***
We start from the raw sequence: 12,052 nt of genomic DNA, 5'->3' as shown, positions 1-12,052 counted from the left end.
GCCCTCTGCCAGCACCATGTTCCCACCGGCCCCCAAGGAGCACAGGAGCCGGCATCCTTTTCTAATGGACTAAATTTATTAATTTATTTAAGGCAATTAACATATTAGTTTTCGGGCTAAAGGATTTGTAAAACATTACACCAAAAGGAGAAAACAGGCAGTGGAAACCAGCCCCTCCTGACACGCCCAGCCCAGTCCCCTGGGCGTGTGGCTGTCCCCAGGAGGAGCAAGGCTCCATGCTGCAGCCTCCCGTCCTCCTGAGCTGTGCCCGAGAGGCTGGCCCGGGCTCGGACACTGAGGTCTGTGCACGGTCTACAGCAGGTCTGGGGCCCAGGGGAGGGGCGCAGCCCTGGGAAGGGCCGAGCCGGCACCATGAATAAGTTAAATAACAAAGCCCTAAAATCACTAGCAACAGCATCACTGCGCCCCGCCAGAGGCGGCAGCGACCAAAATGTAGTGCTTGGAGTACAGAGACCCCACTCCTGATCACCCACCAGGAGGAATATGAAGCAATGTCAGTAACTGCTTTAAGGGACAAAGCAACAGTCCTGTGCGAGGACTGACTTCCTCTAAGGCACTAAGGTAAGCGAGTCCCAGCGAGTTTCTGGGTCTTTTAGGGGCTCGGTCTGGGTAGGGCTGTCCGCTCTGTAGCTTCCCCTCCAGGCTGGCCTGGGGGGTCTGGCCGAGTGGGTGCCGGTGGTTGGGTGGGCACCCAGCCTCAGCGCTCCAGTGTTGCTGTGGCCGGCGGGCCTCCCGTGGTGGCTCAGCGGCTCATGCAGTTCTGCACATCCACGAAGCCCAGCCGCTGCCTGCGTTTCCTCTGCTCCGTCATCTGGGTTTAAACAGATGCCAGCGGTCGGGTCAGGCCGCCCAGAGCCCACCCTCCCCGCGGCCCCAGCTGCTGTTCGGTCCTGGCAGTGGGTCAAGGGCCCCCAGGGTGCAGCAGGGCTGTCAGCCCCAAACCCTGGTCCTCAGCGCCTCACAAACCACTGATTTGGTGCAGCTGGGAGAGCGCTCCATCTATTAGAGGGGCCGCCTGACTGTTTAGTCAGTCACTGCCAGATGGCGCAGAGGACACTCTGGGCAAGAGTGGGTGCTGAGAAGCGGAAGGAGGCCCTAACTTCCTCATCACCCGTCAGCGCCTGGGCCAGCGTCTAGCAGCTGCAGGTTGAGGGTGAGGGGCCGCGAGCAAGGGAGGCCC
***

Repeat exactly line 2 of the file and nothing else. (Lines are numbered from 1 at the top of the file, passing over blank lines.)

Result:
GCCCTCTGCCAGCACCATGTTCCCACCGGCCCCCAAGGAGCACAGGAGCCGGCATCCTTTTCTAATGGACTAAATTTATTAATTTATTTAAGGCAATTAACATATTAGTTTTCGGGCTAAAGGATTTGTAAAACATTACACCAAAAGGAGAAAACAGGCAGTGGAAACCAGCCCCTCCTGACACGCCCAGCCCAGTCCCCTGGGCGTGTGGCTGTCCCCAGGAGGAGCAAGGCTCCATGCTGCAGCCTCCCGTCCTCCTGAGCTGTGCCCGAGAGGCTGGCCCGGGCTCGGACACTGAGGTCTGTGCACGGTCTACAGCAGGTCTGGGGCCCAGGGGAGGGGCGCAGCCCTGGGAAGGGCCGAGCCGGCACCATGAATAAGTTAAATAACAAAGCCCTAAAATCACTAGCAACAGCATCACTGCGCCCCGCCAGAGGCGGCAGCGACCAAAATGTAGTGCTTGGAGTACAGAGACCCCACTCCTGATCACCCACCAGGAGGAATATGAAGCAATGTCAGTAACTGCTTTAAGGGACAAAGCAACAGTCCTGTGCGAGGACTGACTTCCTCTAAGGCACTAAGGTAAGCGAGTCCCAGCGAGTTTCTGGGTCTTTTAGGGGCTCGGTCTGGGTAGGGCTGTCCGCTCTGTAGCTTCCCCTCCAGGCTGGCCTGGGGGGTCTGGCCGAGTGGGTGCCGGTGGTTGGGTGGGCACCCAGCCTCAGCGCTCCAGTGTTGCTGTGGCCGGCGGGCCTCCCGTGGTGGCTCAGCGGCTCATGCAGTTCTGCACATCCACGAAGCCCAGCCGCTGCCTGCGTTTCCTCTGCTCCGTCATCTGGGTTTAAACAGATGCCAGCGGTCGGGTCAGGCCGCCCAGAGCCCACCCTCCCCGCGGCCCCAGCTGCTGTTCGGTCCTGGCAGTGGGTCAAGGGCCCCCAGGGTGCAGCAGGGCTGTCAGCCCCAAACCCTGGTCCTCAGCGCCTCACAAACCACTGATTTGGTGCAGCTGGGAGAGCGCTCCATCTATTAGAGGGGCCGCCTGACTGTTTAGTCAGTCACTGCCAGATGGCGCAGAGGACACTCTGGGCAAGAGTGGGTGCTGAGAAGCGGAAGGAGGCCCTAACTTCCTCATCACCCGTCAGCGCCTGGGCCAGCGTCTAGCAGCTGCAGGTTGAGGGTGAGGGGCCGCGAGCAAGGGAGGCCC